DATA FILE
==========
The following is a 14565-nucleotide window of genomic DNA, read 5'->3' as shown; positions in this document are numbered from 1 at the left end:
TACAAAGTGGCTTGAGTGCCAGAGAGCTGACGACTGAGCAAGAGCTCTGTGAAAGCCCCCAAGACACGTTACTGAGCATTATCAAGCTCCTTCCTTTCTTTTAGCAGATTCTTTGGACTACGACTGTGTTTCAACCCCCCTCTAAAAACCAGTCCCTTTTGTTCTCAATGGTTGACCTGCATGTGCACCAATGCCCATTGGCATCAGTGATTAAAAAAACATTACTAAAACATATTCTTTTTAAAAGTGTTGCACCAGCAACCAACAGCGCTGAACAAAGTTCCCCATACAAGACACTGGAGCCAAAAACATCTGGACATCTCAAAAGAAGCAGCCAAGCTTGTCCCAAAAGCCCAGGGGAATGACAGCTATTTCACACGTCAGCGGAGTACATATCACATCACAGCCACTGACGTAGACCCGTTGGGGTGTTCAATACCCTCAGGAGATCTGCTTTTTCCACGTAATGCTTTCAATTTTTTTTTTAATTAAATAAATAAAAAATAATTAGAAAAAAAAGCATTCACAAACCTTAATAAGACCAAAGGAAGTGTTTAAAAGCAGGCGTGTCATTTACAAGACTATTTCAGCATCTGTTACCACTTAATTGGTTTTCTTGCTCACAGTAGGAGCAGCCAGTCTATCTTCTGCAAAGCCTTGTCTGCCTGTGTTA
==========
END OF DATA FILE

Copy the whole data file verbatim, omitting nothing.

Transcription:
The following is a 14565-nucleotide window of genomic DNA, read 5'->3' as shown; positions in this document are numbered from 1 at the left end:
TACAAAGTGGCTTGAGTGCCAGAGAGCTGACGACTGAGCAAGAGCTCTGTGAAAGCCCCCAAGACACGTTACTGAGCATTATCAAGCTCCTTCCTTTCTTTTAGCAGATTCTTTGGACTACGACTGTGTTTCAACCCCCCTCTAAAAACCAGTCCCTTTTGTTCTCAATGGTTGACCTGCATGTGCACCAATGCCCATTGGCATCAGTGATTAAAAAAACATTACTAAAACATATTCTTTTTAAAAGTGTTGCACCAGCAACCAACAGCGCTGAACAAAGTTCCCCATACAAGACACTGGAGCCAAAAACATCTGGACATCTCAAAAGAAGCAGCCAAGCTTGTCCCAAAAGCCCAGGGGAATGACAGCTATTTCACACGTCAGCGGAGTACATATCACATCACAGCCACTGACGTAGACCCGTTGGGGTGTTCAATACCCTCAGGAGATCTGCTTTTTCCACGTAATGCTTTCAATTTTTTTTTTAATTAAATAAATAAAAAATAATTAGAAAAAAAAGCATTCACAAACCTTAATAAGACCAAAGGAAGTGTTTAAAAGCAGGCGTGTCATTTACAAGACTATTTCAGCATCTGTTACCACTTAATTGGTTTTCTTGCTCACAGTAGGAGCAGCCAGTCTATCTTCTGCAAAGCCTTGTCTGCCTGTGTTA